I have a similar story to that of Salam El Zaatari, which happened shortly after Thanksgiving. After passing through one airport security checkpoint, my departure gate was changed so I had to run to the other side of the airport and through another security checkpoint to make my flight. Being the last person on the flight, my bags were checked thoroughly prior to boarding. The attendant examining my bags found the pocket knife attached to my keychain and confiscated it. No further questions were asked. No additional identification was requested. I was allowed to board the plane without delay.
I am a 24-year-old male. I have semilong hair and a goatee. I tried to board an airplane with a knife that I forgot was in my possession. I have that much in common with Mr. El Zaatari. The only difference? I am white. And I have not spent every day since Thanksgiving in prison.
-- Peter Gilchrist
Let me get this straight: a 21-year-old Middle Eastern man comes to the United States on a student visa, drops out of school (at which point he is no longer a student and is in violation of the terms of his visa, which means he is in this country illegally) and tries to get on a plane with a knife (the kind of knife being immaterial -- remember those box cutters?). As I see it, El Zaatari's crime is not, as Chris Dreher asserts, being Arab. His crime is utter stupidity.
One wonders what El Zaatari could have been thinking. This is a time when flight attendants (like my sister) are having corkscrews that they use in-flight -- as part of their jobs -- confiscated; a time when passengers (like my white, middle-aged, female boss) are having their bags searched to find a pair of tweezers that left a menacing image on the X-ray. And El Zaatari (and Dreher and Francis) think he's put upon?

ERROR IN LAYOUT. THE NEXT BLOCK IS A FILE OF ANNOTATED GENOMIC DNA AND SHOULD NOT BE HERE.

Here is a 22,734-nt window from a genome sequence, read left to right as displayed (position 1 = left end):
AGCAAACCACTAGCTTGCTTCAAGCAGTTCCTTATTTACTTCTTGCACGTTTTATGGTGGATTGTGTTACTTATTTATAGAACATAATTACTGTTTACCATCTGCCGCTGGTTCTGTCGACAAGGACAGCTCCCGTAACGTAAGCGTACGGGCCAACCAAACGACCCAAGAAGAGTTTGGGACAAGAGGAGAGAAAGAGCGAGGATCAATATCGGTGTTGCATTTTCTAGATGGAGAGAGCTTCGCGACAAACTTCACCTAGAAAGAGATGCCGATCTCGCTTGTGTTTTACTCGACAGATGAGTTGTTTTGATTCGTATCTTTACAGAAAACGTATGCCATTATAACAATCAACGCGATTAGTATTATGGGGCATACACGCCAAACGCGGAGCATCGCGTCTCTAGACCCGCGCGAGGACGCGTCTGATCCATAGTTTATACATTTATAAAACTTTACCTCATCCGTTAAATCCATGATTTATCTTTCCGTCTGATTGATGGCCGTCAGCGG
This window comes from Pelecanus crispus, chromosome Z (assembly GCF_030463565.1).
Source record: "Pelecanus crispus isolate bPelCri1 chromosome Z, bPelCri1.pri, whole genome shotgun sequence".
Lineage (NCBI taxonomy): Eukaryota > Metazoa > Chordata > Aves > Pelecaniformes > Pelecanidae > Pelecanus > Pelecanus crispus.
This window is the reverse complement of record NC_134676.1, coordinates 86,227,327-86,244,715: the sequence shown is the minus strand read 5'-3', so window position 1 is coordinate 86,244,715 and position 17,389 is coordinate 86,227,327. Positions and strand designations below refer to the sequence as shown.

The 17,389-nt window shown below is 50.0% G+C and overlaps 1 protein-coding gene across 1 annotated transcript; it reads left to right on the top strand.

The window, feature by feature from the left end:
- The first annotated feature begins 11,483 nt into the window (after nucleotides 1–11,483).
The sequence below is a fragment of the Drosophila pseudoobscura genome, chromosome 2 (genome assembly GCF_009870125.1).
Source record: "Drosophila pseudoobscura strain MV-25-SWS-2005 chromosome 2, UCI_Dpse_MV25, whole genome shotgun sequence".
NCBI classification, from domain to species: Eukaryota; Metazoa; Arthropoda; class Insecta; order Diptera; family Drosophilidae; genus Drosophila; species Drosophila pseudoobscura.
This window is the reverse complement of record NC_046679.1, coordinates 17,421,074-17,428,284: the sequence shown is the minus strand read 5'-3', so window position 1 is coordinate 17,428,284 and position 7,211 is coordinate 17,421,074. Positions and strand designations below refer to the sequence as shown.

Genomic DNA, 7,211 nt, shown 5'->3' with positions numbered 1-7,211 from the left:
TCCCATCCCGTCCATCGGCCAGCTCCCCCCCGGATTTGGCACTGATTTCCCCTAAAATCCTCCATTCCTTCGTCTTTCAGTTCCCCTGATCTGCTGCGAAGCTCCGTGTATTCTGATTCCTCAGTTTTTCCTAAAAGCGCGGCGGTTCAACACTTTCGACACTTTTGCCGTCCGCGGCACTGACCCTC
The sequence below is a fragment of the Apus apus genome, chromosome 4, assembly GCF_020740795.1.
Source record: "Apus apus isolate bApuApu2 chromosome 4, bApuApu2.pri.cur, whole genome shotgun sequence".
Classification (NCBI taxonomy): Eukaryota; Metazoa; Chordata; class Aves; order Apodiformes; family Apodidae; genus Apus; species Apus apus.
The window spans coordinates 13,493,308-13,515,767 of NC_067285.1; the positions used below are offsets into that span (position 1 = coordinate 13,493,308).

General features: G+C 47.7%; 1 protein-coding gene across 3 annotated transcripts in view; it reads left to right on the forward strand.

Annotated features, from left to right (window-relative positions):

OK, maybe he is just a dumb kid who made a couple of even dumber mistakes. I'm willing to give him that, but in light of what happened in this country on Sept. 11, I think we can be forgiven for being a little uptight. Maybe El Zaatari should simply be deported. And maybe Dreher and Francis would care to sit next to him on the plane until he's safely back in Beirut.
-- Rebecca Raether
Without knowing anything at all about this case or about El Zaatari, I'll bet many people reading this article know exactly why he was flying through Detroit -- it's a major Northwest Airlines hub, and to get the lowest fares from the East Coast to Europe you will most likely be routed through Detroit and Amsterdam -- just like my daughter was a couple of years ago when she was traveling from Norfolk, Va., to Venice. And she was booking through a travel agency in Chapel Hill, N.C., that primarily deals in student travel.
No mystery there, anyway.
-- Libby Hicks
As a former art student I can attest that I have flown countless times up and down the eastern seaboard with a number of X-acto blades in my carry-on. I use them to sharpen pencils and charcoals, to cut out mock-ups, to pick my fingernails.
I was never stopped, not once, in either Savannah or Boston. When I heard about the "box cutters" the terrorist were carrying I knew that it was not only possible to get them by security, but to get them by without concealment or effort.
In the airport in Savannah there used to be a display of all the crap they had confiscated, much of it from the art students. Spray paint, handmade pipes for marijuana smoking, chisels for sculpture class. Not one X-acto blade or knife and we all carried them.
I only wish we were all freckle-faced Irish girls like me so no one else would face the fate of El Zataari.
-- Stacey George